Sales Skills

by Jeremy Cassell and Tom Bird

Common questions

  1. Do I really need to follow a process when selling?
  2. What’s the difference between transactional and consultative selling?
  3. Surely it’s just a matter of getting out and selling; why do I need to plan?
  4. Where does trust come into this?
  5. How do I overcome objections?
  6. What do buyers really want?
  7. How can I manage an existing customer?

 

1. Do I really need to follow a process when selling?

However you sell (online, face to face or on the telephone), it is likely that there will be a series of steps that you can, or do, follow that take you from an initial conversation with a prospect through to the closing of a sale. There may be some specific nuances and process steps, depending on the nature of your market, product, service and purchaser. The main benefit of having and following a sales process is that you can monitor and measure your performance in each step. This enables you to focus on developing better results at each stage of the process, thereby improving your sales and your consistency.

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2. What’s the difference between transactional and consultative selling?

In transactional selling, the focus is on finding prospects with a requirement, to develop relationships, focus on features and benefits and to take orders for the desired products or services at an acceptable price to all parties. The customers are likely to have a clear need for a ‘standard’ product or service and will be interested in sources that can provide it at the right time and at an acceptable price.

In consultative, solution or relationship selling (all synonyms), the salesperson develops a greater understanding of the challenges faced by the customer and there is likely to be a tailored solution. Questioning and listening become more important than communicating features and positioning statements.

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3. Surely it’s just a matter of getting out and selling; why do I need to plan?

In sales, a lot of ‘plans’ are actually targets. You might have a sales plan that relates to a revenue or margin figure, for example, but you need to plan the aspects of your sales work to achieve the results you want. Almost every aspect of what you do could benefit from a plan. With planning, you can be more objective and thoughtful about what you need to do to achieve your goals, ensuring that you do not miss out anything that could make a crucial difference.

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4. Where does trust come into this?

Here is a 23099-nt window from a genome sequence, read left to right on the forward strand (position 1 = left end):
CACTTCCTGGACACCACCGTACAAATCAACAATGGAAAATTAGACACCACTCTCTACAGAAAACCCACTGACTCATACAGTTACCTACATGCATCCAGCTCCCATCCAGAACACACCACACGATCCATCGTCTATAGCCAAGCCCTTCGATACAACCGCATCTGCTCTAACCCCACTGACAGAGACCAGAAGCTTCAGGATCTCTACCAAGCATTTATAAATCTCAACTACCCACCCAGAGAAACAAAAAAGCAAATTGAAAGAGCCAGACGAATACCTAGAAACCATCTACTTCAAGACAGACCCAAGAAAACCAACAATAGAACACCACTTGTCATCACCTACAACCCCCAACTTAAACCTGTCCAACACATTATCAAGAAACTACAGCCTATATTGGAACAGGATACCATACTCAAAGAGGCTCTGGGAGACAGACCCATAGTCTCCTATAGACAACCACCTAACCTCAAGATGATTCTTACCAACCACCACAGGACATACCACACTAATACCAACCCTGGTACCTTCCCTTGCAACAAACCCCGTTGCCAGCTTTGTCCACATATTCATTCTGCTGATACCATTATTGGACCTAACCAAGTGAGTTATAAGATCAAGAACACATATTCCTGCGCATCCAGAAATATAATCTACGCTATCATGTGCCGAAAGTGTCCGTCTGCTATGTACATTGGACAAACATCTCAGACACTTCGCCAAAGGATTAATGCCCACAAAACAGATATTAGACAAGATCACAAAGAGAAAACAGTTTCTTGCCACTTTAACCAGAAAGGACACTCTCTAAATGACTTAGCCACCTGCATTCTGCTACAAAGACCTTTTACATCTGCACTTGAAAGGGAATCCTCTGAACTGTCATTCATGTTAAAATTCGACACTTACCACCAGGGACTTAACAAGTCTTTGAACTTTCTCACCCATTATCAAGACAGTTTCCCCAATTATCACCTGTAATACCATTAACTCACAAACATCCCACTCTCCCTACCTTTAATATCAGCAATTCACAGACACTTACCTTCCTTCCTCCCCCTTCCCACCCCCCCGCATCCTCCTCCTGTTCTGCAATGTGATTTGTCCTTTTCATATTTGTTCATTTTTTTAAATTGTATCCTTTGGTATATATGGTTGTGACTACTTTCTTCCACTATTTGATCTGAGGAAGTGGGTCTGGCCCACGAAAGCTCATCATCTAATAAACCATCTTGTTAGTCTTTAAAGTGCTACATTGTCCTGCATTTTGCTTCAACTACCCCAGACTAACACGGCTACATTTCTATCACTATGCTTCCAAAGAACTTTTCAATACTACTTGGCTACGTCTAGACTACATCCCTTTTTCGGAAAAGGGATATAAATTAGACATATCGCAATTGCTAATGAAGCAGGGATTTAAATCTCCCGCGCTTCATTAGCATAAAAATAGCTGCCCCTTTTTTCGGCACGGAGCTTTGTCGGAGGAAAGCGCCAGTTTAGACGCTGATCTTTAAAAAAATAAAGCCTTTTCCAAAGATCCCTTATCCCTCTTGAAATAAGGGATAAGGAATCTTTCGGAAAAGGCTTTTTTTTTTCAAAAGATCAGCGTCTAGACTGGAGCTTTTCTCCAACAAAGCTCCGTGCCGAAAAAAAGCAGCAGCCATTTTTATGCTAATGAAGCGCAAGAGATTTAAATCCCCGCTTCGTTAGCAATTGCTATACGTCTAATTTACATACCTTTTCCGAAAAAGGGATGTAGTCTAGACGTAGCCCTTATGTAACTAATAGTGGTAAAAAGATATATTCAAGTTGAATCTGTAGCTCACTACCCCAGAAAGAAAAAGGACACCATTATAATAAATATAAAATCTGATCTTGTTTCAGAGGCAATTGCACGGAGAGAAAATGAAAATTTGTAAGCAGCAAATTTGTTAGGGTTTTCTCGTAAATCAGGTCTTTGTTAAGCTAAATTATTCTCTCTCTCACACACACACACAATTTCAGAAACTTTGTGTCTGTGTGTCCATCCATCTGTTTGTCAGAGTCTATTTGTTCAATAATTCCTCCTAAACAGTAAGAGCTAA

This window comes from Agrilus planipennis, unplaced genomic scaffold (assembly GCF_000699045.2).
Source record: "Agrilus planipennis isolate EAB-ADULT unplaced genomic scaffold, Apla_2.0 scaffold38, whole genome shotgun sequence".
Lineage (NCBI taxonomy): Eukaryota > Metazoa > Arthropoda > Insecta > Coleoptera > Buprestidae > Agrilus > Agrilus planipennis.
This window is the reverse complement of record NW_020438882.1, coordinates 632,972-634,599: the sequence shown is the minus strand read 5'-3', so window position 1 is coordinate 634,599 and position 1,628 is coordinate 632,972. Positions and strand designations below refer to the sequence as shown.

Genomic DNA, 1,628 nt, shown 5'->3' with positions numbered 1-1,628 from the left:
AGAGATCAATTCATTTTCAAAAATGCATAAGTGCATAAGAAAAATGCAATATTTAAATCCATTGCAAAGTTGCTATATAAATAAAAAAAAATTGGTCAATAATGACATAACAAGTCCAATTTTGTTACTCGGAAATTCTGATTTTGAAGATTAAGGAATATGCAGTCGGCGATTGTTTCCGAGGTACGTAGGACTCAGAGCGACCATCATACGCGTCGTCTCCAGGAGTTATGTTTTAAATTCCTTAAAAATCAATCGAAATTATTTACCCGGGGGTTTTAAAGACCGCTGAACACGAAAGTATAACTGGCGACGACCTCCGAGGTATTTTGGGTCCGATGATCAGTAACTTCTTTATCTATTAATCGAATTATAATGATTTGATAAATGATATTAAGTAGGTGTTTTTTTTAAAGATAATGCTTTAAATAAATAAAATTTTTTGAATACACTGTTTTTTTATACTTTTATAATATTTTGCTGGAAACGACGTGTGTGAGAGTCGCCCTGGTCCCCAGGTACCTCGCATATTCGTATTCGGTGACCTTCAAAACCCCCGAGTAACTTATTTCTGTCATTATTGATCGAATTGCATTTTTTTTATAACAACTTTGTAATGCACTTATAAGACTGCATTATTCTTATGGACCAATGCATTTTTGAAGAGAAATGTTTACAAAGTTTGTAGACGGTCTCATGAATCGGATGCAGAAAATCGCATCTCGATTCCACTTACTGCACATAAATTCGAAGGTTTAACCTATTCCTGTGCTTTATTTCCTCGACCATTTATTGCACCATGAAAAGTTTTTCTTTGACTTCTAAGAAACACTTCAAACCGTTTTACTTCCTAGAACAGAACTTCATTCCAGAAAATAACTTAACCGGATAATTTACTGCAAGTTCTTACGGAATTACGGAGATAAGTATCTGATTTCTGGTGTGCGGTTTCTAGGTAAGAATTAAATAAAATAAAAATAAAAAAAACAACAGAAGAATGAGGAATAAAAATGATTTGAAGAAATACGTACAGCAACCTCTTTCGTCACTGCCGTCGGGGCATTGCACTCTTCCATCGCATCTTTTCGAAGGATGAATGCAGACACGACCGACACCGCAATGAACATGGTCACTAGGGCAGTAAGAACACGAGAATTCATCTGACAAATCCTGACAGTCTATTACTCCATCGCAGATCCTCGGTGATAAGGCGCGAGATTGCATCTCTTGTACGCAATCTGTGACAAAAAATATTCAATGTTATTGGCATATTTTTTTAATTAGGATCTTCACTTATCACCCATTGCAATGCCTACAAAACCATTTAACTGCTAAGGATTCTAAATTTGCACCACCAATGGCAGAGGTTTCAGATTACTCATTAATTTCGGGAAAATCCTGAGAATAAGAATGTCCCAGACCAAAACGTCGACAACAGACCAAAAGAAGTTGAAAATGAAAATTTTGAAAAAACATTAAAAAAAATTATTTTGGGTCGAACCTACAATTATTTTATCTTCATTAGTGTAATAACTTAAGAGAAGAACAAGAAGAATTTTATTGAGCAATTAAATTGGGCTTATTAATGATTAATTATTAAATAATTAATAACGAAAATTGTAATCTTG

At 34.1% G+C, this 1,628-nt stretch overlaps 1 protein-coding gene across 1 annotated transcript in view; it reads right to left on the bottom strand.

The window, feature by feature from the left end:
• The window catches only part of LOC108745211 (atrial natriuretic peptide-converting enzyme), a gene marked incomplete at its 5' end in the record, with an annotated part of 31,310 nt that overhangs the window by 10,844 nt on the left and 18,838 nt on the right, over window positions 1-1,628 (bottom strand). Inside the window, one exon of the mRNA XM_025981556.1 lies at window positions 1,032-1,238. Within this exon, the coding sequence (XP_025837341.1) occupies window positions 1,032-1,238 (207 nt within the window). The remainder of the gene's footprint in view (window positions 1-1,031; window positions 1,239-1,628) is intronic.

If you think about the psychology behind selling, trustworthiness is of critical importance. Would you buy something from someone whom you did not trust? And yet how do you guarantee that a customer/prospect will trust you? We would argue that trust comes from three core areas:

  • Competency (ability or skill)
  • Integrity (being honest, sound, moral)
  • Benevolence (disposition to do good).

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5. How do I overcome objections?

In traditional sales training, salespeople are often taught to ‘overcome’ an objection. If you were buying, would you really like your objection ‘overcome’? You would surely feel more comfortable if any objection was handled sensitively and addressed sensibly. An objection is a reservation or concern about some aspect of a service/product that may prevent a sale taking place. Objections may just be the buyer suggesting

  • Give me more information before I decide
  • I need a little more proof that your product really will fill my needs
  • I’m almost convinced, but I need just one more reason to justify me saying yes.

Your task is to understand the reason for the concern and help provide a response that meets the concern.

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6. What do buyers really want?

Too often, we promote features when it is benefits that our customers are buying. We buy petrol to go places, not because of the value of the liquid itself. Nobody who bought a drill wanted a drill: they wanted a hole. The trick is to orientate your presentations and sales conversations, either face to face or on the telephone, so that you present selective benefits – not features – to the customer. Selective, because buyers are now more sophisticated and will get turned off by poor use of the feature-benefit model, which was born out of the transactional method of selling.

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7. How can I manage existing customer?

If you are to be truly effective at managing customer relationships, you need to bear in mind the following five key points:

  • Avoid making assumptions
  • Be proactive
  • Set relationship goals
  • Consider how you move the depth and value of the relationship forward
  • Manage difficulties when they occur.

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